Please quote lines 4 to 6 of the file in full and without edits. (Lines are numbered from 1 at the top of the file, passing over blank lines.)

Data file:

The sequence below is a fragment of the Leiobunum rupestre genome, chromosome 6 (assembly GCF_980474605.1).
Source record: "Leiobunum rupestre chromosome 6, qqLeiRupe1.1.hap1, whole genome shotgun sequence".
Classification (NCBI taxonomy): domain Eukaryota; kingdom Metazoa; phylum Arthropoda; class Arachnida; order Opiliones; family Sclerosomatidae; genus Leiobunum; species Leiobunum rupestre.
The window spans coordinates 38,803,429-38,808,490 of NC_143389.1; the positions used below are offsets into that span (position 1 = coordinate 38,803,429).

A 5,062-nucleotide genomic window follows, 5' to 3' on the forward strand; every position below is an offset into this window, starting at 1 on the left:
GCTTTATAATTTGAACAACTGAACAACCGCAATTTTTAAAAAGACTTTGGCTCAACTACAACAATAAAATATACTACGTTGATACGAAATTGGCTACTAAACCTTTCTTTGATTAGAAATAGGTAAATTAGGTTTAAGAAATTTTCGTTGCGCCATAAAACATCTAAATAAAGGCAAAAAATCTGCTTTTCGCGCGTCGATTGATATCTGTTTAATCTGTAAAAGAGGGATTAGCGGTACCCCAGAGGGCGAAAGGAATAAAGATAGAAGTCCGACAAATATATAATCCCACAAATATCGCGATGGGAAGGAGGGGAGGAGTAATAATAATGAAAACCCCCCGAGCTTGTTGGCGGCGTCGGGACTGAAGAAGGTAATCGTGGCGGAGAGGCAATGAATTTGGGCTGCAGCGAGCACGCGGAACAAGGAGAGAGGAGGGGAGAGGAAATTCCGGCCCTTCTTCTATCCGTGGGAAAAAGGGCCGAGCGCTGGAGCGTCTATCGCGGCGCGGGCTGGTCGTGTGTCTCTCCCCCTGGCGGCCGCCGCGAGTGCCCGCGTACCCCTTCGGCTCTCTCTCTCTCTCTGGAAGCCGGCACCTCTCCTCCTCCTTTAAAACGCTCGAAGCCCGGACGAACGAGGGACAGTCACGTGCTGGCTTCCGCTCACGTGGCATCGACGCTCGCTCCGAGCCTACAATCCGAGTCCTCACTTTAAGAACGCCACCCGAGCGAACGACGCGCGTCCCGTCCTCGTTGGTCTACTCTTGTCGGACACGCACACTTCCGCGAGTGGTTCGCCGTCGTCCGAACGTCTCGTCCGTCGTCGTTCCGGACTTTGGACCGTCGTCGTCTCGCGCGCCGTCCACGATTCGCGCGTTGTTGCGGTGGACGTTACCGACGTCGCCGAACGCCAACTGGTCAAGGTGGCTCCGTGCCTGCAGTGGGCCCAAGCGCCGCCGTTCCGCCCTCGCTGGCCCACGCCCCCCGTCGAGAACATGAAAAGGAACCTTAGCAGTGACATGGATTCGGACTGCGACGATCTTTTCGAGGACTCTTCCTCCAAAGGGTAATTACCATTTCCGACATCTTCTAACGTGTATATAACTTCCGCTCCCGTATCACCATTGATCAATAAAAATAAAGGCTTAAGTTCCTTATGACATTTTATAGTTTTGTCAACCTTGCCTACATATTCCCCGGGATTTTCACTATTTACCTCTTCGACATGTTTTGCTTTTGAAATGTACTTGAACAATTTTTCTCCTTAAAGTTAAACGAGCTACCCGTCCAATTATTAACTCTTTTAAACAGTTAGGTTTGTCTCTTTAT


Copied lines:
The window spans coordinates 38,803,429-38,808,490 of NC_143389.1; the positions used below are offsets into that span (position 1 = coordinate 38,803,429).

A 5,062-nucleotide genomic window follows, 5' to 3' on the forward strand; every position below is an offset into this window, starting at 1 on the left:
GCTTTATAATTTGAACAACTGAACAACCGCAATTTTTAAAAAGACTTTGGCTCAACTACAACAATAAAATATACTACGTTGATACGAAATTGGCTACTAAACCTTTCTTTGATTAGAAATAGGTAAATTAGGTTTAAGAAATTTTCGTTGCGCCATAAAACATCTAAATAAAGGCAAAAAATCTGCTTTTCGCGCGTCGATTGATATCTGTTTAATCTGTAAAAGAGGGATTAGCGGTACCCCAGAGGGCGAAAGGAATAAAGATAGAAGTCCGACAAATATATAATCCCACAAATATCGCGATGGGAAGGAGGGGAGGAGTAATAATAATGAAAACCCCCCGAGCTTGTTGGCGGCGTCGGGACTGAAGAAGGTAATCGTGGCGGAGAGGCAATGAATTTGGGCTGCAGCGAGCACGCGGAACAAGGAGAGAGGAGGGGAGAGGAAATTCCGGCCCTTCTTCTATCCGTGGGAAAAAGGGCCGAGCGCTGGAGCGTCTATCGCGGCGCGGGCTGGTCGTGTGTCTCTCCCCCTGGCGGCCGCCGCGAGTGCCCGCGTACCCCTTCGGCTCTCTCTCTCTCTCTGGAAGCCGGCACCTCTCCTCCTCCTTTAAAACGCTCGAAGCCCGGACGAACGAGGGACAGTCACGTGCTGGCTTCCGCTCACGTGGCATCGACGCTCGCTCCGAGCCTACAATCCGAGTCCTCACTTTAAGAACGCCACCCGAGCGAACGACGCGCGTCCCGTCCTCGTTGGTCTACTCTTGTCGGACACGCACACTTCCGCGAGTGGTTCGCCGTCGTCCGAACGTCTCGTCCGTCGTCGTTCCGGACTTTGGACCGTCGTCGTCTCGCGCGCCGTCCACGATTCGCGCGTTGTTGCGGTGGACGTTACCGACGTCGCCGAACGCCAACTGGTCAAGGTGGCTCCGTGCCTGCAGTGGGCCCAAGCGCCGCCGTTCCGCCCTCGCTGGCCCACGCCCCCCGTCGAGAACATGAAAAGGAACCTTAGCAGTGACATGGATTCGGACTGCGACGATCTTTTCGAGGACTCTTCCTCCAAAGGGTAATTACCATTTCCGACATCTTCTAACGTGTATATAACTTCCGCTCCCGTATCACCATTGATCAATAAAAATAAAGGCTTAAGTTCCTTATGACATTTTATAGTTTTGTCAACCTTGCCTACATATTCCCCGGGATTTTCACTATTTACCTCTTCGACATGTTTTGCTTTTGAAATGTACTTGAACAATTTTTCTCCTTAAAGTTAAACGAGCTACCCGTCCAATTATTAACTCTTTTAAACAGTTAGGTTTGTCTCTTTAT